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No math gene: learning mathematics takes practice
16 December 2013
The Norwegian University of Science and Technology (NTNU)
New research from the Norwegian University of Science and Technology shows that if you want to be good at math, you have to practice all different kinds of maths.
What makes someone good at math? A love of numbers, perhaps, but a willingness to practice, too. And even if you are good at one specific type of math, you can’t trust your innate abilities enough to skip practicing other types if you want to be good.
New research at the Norwegian University of Science and Technology (NTNU) in Trondheim could have an effect on how math is taught. If you want to be really good at all types of math, you need to practice them all. You can’t trust your innate natural talent to do most of the job for you.
This might seem obvious to some, but it goes against the traditional view that if you are good at math, it is a skill that you are simply born with.
Professor Hermundur Sigmundsson at Department of Psychology is one of three researchers involved in the project. The results have been published in Psychological Reports.
The researchers tested the math skills of 70 Norwegian fifth graders, aged 10.5 years on average. Their results suggest that it is important to practice every single kind of math subject to be good at all of them, and that these skills aren’t something you are born with.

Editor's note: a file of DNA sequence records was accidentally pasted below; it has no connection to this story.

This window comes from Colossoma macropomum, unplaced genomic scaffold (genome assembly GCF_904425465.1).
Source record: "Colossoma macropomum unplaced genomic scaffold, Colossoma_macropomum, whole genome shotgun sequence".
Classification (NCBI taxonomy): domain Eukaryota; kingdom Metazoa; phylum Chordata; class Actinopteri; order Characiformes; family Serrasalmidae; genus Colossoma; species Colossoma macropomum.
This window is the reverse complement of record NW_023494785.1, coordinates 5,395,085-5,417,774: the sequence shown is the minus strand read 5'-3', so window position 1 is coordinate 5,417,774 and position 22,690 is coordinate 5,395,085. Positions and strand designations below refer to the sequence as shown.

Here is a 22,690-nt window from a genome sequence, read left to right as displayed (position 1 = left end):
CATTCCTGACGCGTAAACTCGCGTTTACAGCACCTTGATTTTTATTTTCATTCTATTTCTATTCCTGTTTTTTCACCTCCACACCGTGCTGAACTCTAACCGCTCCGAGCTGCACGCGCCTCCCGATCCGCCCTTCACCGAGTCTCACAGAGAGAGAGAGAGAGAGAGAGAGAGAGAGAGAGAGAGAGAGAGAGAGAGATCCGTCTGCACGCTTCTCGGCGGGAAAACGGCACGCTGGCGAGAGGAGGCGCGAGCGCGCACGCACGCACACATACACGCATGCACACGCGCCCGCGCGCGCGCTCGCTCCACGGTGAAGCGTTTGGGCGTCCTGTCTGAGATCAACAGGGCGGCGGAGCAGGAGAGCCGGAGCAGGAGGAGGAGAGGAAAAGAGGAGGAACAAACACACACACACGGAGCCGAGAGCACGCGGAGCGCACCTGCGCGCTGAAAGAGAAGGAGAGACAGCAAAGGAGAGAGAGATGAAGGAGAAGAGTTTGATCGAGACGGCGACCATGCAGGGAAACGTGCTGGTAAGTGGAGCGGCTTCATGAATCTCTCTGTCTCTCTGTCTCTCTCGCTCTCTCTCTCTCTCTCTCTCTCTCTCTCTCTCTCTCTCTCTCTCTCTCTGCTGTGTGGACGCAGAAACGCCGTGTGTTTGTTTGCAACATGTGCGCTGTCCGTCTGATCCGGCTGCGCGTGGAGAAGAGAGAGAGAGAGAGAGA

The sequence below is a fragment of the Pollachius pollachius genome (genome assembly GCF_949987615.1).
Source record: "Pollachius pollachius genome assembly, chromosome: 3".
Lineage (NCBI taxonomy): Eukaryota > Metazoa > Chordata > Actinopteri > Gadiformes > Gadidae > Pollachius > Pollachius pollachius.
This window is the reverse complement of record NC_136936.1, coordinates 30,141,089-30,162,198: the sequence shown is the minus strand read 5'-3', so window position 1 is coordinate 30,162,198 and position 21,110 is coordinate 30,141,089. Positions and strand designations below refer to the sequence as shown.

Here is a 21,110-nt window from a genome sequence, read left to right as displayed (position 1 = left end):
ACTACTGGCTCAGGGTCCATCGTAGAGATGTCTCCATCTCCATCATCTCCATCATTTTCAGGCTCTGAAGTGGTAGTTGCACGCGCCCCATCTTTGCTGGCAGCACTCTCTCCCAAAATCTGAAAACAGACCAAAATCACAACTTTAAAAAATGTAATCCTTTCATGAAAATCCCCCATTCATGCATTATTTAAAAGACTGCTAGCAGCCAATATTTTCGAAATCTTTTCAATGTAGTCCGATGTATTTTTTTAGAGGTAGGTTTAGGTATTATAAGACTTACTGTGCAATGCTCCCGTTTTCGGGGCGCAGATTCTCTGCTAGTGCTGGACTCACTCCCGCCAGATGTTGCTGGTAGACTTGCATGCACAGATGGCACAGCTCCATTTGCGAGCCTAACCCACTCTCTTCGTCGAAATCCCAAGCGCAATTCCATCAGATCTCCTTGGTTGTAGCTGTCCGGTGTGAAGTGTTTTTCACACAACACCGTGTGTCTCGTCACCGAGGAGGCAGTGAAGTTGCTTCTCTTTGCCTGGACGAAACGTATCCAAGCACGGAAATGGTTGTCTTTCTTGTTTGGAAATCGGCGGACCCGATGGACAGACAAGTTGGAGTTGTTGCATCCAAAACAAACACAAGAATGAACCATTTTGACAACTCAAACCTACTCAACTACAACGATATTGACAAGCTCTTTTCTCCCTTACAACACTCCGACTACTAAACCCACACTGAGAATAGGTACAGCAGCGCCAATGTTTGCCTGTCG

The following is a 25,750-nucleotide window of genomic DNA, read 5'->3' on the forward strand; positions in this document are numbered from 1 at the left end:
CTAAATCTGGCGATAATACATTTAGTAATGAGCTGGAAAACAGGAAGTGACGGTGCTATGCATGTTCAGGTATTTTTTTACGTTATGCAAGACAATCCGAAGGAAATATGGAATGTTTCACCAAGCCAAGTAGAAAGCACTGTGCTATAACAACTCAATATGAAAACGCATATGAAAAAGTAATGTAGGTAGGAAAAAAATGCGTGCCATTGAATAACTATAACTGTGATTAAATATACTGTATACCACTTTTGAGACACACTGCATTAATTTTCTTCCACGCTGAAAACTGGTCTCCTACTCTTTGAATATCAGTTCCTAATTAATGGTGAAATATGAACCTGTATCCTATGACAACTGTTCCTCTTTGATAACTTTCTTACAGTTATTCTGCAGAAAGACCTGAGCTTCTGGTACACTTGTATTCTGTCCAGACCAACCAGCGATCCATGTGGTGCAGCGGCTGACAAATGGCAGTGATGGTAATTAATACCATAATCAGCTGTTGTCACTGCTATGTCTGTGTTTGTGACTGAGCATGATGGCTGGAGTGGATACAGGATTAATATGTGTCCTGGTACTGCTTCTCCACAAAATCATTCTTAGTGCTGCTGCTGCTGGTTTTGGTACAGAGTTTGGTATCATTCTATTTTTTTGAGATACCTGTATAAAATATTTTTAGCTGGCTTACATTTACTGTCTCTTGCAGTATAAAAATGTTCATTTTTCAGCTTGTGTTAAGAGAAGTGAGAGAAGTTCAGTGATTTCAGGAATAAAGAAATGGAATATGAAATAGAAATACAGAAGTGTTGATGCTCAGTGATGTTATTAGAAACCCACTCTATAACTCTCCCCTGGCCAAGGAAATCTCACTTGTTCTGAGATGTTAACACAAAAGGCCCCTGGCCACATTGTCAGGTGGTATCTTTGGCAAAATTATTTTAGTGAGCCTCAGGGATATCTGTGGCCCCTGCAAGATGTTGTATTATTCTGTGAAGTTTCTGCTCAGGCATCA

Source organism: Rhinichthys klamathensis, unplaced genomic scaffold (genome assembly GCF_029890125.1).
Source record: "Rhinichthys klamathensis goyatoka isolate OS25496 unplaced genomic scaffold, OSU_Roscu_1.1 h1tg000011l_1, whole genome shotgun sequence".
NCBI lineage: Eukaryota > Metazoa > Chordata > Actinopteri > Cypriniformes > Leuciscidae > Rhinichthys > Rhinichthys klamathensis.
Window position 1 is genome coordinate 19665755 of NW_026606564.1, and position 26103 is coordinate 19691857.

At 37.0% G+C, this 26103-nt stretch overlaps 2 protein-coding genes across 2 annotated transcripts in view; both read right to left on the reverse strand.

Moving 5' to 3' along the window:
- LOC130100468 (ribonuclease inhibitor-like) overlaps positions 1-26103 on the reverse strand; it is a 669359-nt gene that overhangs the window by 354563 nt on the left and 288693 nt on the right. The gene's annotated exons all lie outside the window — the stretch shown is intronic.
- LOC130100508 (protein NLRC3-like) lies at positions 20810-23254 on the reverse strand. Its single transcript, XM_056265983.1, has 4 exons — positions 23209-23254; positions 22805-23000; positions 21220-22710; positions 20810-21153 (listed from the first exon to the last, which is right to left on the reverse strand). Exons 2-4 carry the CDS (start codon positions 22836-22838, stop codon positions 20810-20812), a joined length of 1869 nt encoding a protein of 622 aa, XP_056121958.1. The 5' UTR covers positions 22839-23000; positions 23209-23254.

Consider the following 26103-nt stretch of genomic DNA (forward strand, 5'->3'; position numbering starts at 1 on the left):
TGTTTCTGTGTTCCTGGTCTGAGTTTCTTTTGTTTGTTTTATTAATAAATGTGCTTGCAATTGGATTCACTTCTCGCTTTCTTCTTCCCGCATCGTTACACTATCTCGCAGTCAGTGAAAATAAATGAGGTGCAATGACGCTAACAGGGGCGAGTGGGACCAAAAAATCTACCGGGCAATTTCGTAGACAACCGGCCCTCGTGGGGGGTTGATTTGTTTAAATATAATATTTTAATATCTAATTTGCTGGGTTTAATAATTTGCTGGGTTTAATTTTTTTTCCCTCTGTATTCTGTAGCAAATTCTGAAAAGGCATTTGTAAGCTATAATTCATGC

“We found support for a task specificity hypothesis. You become good at exactly what you practice,” Sigmundsson says.
Nine types of math tasks were tested, from normal addition and subtraction, both orally and in writing, to oral multiplication and understanding the clock and the calendar.
“Our study shows little correlation between (being good at) the nine different mathematical skills, Sigmundsson said. “For instance there is little correlation between being able to solve a normal addition in the form of ‘23 + 67’ and addition in the form of a word problem.”
This example might raise a few eyebrows. Perhaps basic math is not a problem for the student, but the reading itself is. Up to 20 per cent of Norwegian boys in secondary school have problems with reading.
Sigmundsson also finds support in everyday examples.
“Some students will be good at geometry, but not so good at algebra,” he says.
If that is the case they have to practice more algebra, which is the area where most students in secondary school have problems.
“At the same time this means there is hope for some students. Some just can’t be good at all types of math, but at least they can be good at geometry, for example,” he says.
It is this finding that might in the end help change the way math is taught.
Support in neurology
The fact that you are good at precisely what you practice is probably due to the fact that different kinds of practice activate different neural connections.
The results can also be transferred to other areas. The football player who practices hitting the goal from 25 yards with a perfectly placed shot will become good at exactly this. But she is not necessarily good at tackling or reading the game.
“This is also supported by new insights in neurology. With practice you develop specific neural connections,” says Sigmundsson.
The research has been carried out in cooperation with Professor Remco C. J. Polmand at Victoria University, Melbourne, Australia and PhD candidate Håvard Lorås at the Faculty of Health Education and Social Work, Division of Physiotherapy, Sør-Trøndelag University College, Trondheim.